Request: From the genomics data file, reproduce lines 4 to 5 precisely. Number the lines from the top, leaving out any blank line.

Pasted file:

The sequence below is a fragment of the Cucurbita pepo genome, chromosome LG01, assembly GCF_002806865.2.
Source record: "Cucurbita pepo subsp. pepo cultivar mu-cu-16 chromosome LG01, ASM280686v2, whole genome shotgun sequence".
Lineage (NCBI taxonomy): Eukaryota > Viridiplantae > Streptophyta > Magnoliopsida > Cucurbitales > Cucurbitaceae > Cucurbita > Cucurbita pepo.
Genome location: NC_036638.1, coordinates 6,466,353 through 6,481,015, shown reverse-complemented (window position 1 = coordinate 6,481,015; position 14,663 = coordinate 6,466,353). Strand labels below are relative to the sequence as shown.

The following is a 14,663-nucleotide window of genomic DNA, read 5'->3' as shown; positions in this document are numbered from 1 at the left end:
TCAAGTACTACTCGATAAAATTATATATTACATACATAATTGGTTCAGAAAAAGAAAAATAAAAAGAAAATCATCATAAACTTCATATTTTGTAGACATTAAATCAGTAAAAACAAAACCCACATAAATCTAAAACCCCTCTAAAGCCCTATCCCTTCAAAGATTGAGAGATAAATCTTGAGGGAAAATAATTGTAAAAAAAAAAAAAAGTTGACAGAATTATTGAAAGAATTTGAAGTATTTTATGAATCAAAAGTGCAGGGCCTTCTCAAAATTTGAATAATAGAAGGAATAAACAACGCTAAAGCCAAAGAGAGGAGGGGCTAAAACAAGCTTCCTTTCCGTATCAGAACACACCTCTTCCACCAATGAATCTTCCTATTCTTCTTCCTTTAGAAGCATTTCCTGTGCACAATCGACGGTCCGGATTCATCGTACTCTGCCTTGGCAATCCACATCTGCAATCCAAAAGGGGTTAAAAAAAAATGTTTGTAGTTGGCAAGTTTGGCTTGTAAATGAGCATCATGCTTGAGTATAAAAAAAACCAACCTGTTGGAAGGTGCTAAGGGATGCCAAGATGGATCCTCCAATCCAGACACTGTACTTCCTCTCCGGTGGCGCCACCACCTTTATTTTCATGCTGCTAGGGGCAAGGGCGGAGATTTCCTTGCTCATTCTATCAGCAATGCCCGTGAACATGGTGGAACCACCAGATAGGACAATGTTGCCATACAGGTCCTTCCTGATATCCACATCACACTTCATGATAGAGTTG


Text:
Genome location: NC_036638.1, coordinates 6,466,353 through 6,481,015, shown reverse-complemented (window position 1 = coordinate 6,481,015; position 14,663 = coordinate 6,466,353). Strand labels below are relative to the sequence as shown.

The following is a 14,663-nucleotide window of genomic DNA, read 5'->3' as shown; positions in this document are numbered from 1 at the left end: